Balthasar admits this violent nature when he says that “The world’s initial onrush can appear almost as brutal as a violation” (71). He goes on to say that the reward for the subject is “rich beyond the subject’s wildest hopes” (69) and that “it awakens in the knower a yearning for more” (40, italics original). The violation is therefore justified on two fronts, both of them similar to the justifications used in cases of rape. First, this violation is necessary for the subject, who, even though it does not know that this is what’s good for it, is in fact helped by the violation, or is even brought pleasure through it – a common ingredient in rape fantasies. Second, it is also justified on the basis of the fact that it is necessary for the object in validating itself. Balthasar says that “insofar as knowledge is obectification, it is an acknowledgment and certification, a ratification and an unappealable declaration, that the object actually exists. If the object were ever tempted to doubt that it is a real entity having existence and meaning, it need only look to the subject’s act of affirmation in order to win back its confidence” (77). Balthasar therefore here engages in the same excuses in legitimating the object’s rape of the subject that men give to legitimate their rape of women, namely that their worth and confidence as men is dependent upon the availability of a woman to them, and the man/object is therefore entitled to the space of the woman.subject.
There are certain things about Balthasar’s theology that I rather like – his use of polarity and duality, and even kenosis, for example. So, the question then becomes how such concepts can be preserved from the kind of violent, gendered system in which Balthasar employs them. One device that comes to mind is Julia Kristeva’s khora. This concept is so interesting precisely because it is similar to Balthasar’s subjective space, but in her hands, it subverts the system that he has set up. The khora of course refers to the third element in creation in Plato’s Timaeus – a primordial, indeterminate space-matter in which objects take on their character, and out of which they are birthed. As such, Kristeva associates it with the feminine, the womb. It is a pre-linguistic space of nurturing love and relationship (in distinction to Derrida’s khora, which is more like a desert). Thus, it seems that Kristeva is quite happy to associate this indeterminate space with the feminine. The difference, however, is in its relationship to the linguistic masculine. While it is a space, it is not a space that is available for the purposes of the linguistic. It cannot be captured and cannot be taken advantage of. While the linguistic, to which the khora gave birth, overshadows the khora, the khora is constantly interrupting and frustrating the linguistic (see Kristeva, Revolution in Poetic Language).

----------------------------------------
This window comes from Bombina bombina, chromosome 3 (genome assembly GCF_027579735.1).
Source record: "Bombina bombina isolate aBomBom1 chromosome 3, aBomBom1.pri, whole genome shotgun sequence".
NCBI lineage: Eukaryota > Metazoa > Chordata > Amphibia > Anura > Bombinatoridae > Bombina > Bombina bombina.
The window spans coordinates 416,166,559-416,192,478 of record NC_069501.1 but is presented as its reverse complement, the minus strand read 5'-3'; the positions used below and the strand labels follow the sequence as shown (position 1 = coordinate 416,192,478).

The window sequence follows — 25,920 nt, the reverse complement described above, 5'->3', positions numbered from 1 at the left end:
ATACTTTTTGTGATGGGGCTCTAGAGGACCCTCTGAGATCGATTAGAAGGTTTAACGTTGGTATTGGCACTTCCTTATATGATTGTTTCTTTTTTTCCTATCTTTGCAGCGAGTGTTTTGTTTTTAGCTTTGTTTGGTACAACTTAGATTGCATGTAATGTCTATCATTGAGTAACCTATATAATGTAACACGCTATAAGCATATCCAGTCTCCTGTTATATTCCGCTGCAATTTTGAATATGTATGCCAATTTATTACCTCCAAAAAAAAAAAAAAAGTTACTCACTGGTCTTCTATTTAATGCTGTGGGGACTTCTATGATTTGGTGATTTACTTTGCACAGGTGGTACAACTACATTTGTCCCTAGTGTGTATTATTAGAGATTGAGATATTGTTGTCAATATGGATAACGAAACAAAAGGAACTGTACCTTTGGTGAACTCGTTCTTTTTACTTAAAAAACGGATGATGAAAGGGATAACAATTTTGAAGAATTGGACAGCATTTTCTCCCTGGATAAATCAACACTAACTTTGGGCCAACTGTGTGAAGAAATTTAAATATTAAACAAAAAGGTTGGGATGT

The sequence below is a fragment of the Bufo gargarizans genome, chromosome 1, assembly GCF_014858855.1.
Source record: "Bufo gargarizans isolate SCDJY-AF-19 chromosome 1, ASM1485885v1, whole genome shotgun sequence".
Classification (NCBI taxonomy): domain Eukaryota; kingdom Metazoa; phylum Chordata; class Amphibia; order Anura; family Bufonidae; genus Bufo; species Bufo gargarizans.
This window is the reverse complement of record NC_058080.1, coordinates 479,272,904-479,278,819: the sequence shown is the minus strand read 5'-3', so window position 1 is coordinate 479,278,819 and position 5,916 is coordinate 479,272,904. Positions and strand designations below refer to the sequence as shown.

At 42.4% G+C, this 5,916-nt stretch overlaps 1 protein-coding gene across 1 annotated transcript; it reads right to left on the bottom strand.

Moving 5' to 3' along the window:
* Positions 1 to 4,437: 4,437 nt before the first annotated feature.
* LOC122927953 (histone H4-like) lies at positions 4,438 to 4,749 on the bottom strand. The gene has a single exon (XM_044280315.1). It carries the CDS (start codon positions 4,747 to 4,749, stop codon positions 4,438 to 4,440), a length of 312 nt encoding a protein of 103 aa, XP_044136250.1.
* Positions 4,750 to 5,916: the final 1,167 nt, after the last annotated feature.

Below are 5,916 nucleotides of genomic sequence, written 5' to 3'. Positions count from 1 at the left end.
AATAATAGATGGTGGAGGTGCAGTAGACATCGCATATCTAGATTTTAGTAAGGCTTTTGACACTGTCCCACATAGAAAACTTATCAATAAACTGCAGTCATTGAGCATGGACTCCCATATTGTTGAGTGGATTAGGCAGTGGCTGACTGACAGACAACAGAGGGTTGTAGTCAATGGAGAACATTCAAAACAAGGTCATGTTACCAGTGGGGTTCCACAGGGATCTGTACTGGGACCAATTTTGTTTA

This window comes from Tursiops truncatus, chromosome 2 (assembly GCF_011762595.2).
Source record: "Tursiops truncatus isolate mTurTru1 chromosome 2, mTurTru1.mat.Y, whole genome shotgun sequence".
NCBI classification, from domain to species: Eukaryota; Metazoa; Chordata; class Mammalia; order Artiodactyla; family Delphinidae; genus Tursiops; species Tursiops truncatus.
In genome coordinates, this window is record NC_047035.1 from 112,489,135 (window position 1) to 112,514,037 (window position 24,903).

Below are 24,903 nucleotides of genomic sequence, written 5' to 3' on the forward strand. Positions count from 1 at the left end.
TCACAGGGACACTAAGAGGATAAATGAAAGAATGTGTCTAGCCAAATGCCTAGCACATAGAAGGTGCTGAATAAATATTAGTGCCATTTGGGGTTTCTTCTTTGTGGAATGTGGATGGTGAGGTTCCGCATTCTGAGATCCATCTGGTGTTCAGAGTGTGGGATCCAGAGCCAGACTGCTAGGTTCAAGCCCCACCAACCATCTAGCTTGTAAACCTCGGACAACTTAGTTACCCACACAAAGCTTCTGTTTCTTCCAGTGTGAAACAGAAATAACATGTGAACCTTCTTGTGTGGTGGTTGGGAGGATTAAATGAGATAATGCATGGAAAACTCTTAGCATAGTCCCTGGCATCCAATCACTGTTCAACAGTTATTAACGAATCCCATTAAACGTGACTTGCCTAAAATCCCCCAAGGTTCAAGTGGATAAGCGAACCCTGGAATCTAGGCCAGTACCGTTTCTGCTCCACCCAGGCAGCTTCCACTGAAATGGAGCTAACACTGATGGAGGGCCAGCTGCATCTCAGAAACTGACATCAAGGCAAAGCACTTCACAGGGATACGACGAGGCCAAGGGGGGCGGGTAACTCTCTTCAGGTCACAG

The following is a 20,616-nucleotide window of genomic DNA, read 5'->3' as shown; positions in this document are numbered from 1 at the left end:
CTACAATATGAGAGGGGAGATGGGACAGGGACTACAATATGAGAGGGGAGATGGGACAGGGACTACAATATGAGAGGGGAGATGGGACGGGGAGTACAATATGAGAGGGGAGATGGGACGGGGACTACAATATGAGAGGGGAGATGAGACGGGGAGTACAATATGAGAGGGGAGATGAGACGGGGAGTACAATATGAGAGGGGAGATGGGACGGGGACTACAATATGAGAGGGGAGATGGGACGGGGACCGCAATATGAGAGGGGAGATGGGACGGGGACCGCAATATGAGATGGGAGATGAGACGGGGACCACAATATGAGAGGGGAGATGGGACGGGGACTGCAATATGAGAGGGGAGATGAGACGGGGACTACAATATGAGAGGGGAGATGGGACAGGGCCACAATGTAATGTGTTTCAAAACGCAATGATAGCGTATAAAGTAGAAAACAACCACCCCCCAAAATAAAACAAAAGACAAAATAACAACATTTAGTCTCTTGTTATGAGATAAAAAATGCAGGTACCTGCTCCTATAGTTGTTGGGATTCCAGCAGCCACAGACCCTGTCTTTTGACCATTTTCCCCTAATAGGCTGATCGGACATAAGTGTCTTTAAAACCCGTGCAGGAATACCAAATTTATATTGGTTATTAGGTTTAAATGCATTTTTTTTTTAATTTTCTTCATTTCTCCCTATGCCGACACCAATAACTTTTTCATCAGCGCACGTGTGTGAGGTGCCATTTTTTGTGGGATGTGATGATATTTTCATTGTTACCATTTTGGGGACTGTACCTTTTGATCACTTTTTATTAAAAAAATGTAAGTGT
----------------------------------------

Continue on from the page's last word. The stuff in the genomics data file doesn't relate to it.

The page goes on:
Thus, in Balthasar’s system, the feminine is interrupted by the male-object, while for Kristeva it is the feminine space that interrupts the masculine world of objects and their signification. Is this simply an inversion of Balthasar’s violence? I’m inclined to think not. The difference here is that the system is interrupted by a nothing. There is no new object, order, system, or goal that is forced upon the other. This is a pure interruption, a caesura which arrests the madness for a moment. It applies a break to the violence of a system otherwise racing out of control (see for example Walter Benjamin’s essay on violence and his theories on history and the messianic). This is not to say that I would want to draw a strict correlation between the khora and the subject (the point is that the khora is pre-subjective), but this draws attention to the fact that knowledge is more complex than simply the imposition of an object upon a passive subject because there are always pre-subjective forces at work in the subject and in knowledge that disrupt our attempts to neatly delineate subject from object, even as they do not replace this tension with another totalizing (masculine) system.